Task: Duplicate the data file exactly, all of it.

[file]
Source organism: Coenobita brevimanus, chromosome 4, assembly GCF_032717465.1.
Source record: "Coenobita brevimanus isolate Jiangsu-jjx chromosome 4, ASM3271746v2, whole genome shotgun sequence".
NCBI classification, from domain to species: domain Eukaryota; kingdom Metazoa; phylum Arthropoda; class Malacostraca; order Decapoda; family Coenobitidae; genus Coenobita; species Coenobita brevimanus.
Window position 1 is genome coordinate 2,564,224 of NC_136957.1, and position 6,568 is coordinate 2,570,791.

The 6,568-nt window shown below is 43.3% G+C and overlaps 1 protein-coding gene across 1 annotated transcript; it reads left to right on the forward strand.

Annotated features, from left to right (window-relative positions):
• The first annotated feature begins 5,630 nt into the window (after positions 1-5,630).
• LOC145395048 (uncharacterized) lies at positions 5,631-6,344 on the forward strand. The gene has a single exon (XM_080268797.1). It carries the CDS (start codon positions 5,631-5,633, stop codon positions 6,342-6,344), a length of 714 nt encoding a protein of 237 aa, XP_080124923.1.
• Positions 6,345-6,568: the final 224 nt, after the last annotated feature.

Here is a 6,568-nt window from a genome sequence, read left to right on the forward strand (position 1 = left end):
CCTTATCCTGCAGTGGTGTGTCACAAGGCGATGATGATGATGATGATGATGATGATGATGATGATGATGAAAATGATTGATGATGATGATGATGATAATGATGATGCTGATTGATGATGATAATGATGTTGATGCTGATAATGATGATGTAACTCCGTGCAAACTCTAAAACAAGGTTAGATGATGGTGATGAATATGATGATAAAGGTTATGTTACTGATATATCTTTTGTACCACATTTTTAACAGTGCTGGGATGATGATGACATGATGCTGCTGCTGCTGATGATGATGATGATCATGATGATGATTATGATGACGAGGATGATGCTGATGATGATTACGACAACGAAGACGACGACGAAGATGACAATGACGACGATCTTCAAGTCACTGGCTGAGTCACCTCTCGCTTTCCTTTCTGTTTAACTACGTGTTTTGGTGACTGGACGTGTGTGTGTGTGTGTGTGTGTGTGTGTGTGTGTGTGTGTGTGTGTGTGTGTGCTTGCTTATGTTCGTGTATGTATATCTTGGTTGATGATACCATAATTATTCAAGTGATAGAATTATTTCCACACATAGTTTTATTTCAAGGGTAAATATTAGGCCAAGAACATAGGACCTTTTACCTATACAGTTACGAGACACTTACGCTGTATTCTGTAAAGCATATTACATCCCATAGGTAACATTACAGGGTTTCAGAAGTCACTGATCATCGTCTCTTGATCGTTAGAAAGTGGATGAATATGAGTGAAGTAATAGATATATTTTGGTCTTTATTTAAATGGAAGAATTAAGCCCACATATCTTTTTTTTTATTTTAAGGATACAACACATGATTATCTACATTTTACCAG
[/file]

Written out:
Source organism: Coenobita brevimanus, chromosome 4, assembly GCF_032717465.1.
Source record: "Coenobita brevimanus isolate Jiangsu-jjx chromosome 4, ASM3271746v2, whole genome shotgun sequence".
NCBI classification, from domain to species: domain Eukaryota; kingdom Metazoa; phylum Arthropoda; class Malacostraca; order Decapoda; family Coenobitidae; genus Coenobita; species Coenobita brevimanus.
Window position 1 is genome coordinate 2,564,224 of NC_136957.1, and position 6,568 is coordinate 2,570,791.

The 6,568-nt window shown below is 43.3% G+C and overlaps 1 protein-coding gene across 1 annotated transcript; it reads left to right on the forward strand.

Annotated features, from left to right (window-relative positions):
• The first annotated feature begins 5,630 nt into the window (after positions 1-5,630).
• LOC145395048 (uncharacterized) lies at positions 5,631-6,344 on the forward strand. The gene has a single exon (XM_080268797.1). It carries the CDS (start codon positions 5,631-5,633, stop codon positions 6,342-6,344), a length of 714 nt encoding a protein of 237 aa, XP_080124923.1.
• Positions 6,345-6,568: the final 224 nt, after the last annotated feature.

Here is a 6,568-nt window from a genome sequence, read left to right on the forward strand (position 1 = left end):
CCTTATCCTGCAGTGGTGTGTCACAAGGCGATGATGATGATGATGATGATGATGATGATGATGATGATGAAAATGATTGATGATGATGATGATGATAATGATGATGCTGATTGATGATGATAATGATGTTGATGCTGATAATGATGATGTAACTCCGTGCAAACTCTAAAACAAGGTTAGATGATGGTGATGAATATGATGATAAAGGTTATGTTACTGATATATCTTTTGTACCACATTTTTAACAGTGCTGGGATGATGATGACATGATGCTGCTGCTGCTGATGATGATGATGATCATGATGATGATTATGATGACGAGGATGATGCTGATGATGATTACGACAACGAAGACGACGACGAAGATGACAATGACGACGATCTTCAAGTCACTGGCTGAGTCACCTCTCGCTTTCCTTTCTGTTTAACTACGTGTTTTGGTGACTGGACGTGTGTGTGTGTGTGTGTGTGTGTGTGTGTGTGTGTGTGTGTGTGTGTGTGTGCTTGCTTATGTTCGTGTATGTATATCTTGGTTGATGATACCATAATTATTCAAGTGATAGAATTATTTCCACACATAGTTTTATTTCAAGGGTAAATATTAGGCCAAGAACATAGGACCTTTTACCTATACAGTTACGAGACACTTACGCTGTATTCTGTAAAGCATATTACATCCCATAGGTAACATTACAGGGTTTCAGAAGTCACTGATCATCGTCTCTTGATCGTTAGAAAGTGGATGAATATGAGTGAAGTAATAGATATATTTTGGTCTTTATTTAAATGGAAGAATTAAGCCCACATATCTTTTTTTTTATTTTAAGGATACAACACATGATTATCTACATTTTACCAG